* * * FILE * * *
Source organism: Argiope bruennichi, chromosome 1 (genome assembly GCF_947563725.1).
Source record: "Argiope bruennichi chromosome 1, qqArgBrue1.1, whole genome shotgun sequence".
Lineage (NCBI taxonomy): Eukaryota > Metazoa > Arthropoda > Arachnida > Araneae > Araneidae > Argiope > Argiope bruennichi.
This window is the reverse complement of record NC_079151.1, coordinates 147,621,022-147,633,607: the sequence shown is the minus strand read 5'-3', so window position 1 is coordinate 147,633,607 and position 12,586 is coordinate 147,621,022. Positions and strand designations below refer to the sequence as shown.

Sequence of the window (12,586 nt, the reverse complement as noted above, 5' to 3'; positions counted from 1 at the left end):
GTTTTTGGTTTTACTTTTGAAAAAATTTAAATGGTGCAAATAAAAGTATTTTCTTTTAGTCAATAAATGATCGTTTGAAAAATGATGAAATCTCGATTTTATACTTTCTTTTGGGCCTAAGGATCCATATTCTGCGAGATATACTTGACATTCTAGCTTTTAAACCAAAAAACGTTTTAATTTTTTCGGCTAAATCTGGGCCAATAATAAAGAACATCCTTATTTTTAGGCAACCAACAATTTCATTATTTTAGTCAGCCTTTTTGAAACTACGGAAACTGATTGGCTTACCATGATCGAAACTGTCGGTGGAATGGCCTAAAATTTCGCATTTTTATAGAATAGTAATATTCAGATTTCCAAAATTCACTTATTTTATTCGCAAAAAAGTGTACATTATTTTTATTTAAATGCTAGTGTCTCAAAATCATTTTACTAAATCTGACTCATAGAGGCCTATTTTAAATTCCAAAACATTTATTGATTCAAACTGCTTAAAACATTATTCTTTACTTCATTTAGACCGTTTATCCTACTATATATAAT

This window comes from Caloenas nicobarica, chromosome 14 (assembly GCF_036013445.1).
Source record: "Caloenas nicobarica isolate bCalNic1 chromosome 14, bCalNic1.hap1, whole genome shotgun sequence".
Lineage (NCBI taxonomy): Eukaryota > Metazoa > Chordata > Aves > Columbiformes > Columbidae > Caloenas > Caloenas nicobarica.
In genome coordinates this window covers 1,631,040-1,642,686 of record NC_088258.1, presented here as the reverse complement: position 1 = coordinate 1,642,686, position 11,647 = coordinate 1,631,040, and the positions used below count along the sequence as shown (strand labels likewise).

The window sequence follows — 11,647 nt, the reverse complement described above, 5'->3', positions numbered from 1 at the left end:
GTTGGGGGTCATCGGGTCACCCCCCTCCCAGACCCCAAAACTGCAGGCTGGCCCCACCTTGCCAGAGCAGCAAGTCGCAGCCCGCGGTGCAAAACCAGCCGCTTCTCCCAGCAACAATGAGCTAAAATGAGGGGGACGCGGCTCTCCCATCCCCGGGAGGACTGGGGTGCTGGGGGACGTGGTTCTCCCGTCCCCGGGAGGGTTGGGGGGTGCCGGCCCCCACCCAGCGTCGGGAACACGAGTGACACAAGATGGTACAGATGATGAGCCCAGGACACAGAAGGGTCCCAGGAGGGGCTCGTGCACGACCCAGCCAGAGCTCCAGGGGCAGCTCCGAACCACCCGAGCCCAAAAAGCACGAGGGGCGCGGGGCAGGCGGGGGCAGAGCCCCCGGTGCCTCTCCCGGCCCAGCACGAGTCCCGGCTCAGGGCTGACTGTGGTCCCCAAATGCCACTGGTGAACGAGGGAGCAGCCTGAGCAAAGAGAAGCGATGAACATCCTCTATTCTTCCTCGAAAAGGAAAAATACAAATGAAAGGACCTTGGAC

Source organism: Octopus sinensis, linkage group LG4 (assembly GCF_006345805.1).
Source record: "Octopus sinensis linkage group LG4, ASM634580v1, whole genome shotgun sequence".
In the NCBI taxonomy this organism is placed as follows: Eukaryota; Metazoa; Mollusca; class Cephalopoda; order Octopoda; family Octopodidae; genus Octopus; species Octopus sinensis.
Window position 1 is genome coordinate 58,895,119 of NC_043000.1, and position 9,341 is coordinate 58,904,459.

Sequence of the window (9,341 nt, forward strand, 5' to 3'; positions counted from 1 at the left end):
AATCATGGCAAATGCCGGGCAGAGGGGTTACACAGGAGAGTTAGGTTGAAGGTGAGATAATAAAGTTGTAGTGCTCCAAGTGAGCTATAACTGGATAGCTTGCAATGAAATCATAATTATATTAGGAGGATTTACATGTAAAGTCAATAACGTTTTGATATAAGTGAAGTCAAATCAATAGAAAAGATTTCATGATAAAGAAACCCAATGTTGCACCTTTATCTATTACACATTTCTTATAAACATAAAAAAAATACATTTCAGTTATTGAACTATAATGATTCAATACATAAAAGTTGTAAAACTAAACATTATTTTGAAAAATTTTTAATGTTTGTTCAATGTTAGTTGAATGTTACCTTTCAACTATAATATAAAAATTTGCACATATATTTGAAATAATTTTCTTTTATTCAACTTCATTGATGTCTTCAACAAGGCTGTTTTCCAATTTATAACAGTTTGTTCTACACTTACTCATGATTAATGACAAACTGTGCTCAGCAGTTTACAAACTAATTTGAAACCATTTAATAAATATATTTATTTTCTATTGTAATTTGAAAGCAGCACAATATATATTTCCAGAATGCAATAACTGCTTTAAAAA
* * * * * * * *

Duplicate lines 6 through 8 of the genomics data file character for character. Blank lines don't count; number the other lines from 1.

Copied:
GTTTTTGGTTTTACTTTTGAAAAAATTTAAATGGTGCAAATAAAAGTATTTTCTTTTAGTCAATAAATGATCGTTTGAAAAATGATGAAATCTCGATTTTATACTTTCTTTTGGGCCTAAGGATCCATATTCTGCGAGATATACTTGACATTCTAGCTTTTAAACCAAAAAACGTTTTAATTTTTTCGGCTAAATCTGGGCCAATAATAAAGAACATCCTTATTTTTAGGCAACCAACAATTTCATTATTTTAGTCAGCCTTTTTGAAACTACGGAAACTGATTGGCTTACCATGATCGAAACTGTCGGTGGAATGGCCTAAAATTTCGCATTTTTATAGAATAGTAATATTCAGATTTCCAAAATTCACTTATTTTATTCGCAAAAAAGTGTACATTATTTTTATTTAAATGCTAGTGTCTCAAAATCATTTTACTAAATCTGACTCATAGAGGCCTATTTTAAATTCCAAAACATTTATTGATTCAAACTGCTTAAAACATTATTCTTTACTTCATTTAGACCGTTTATCCTACTATATATAAT

This window comes from Caloenas nicobarica, chromosome 14 (assembly GCF_036013445.1).
Source record: "Caloenas nicobarica isolate bCalNic1 chromosome 14, bCalNic1.hap1, whole genome shotgun sequence".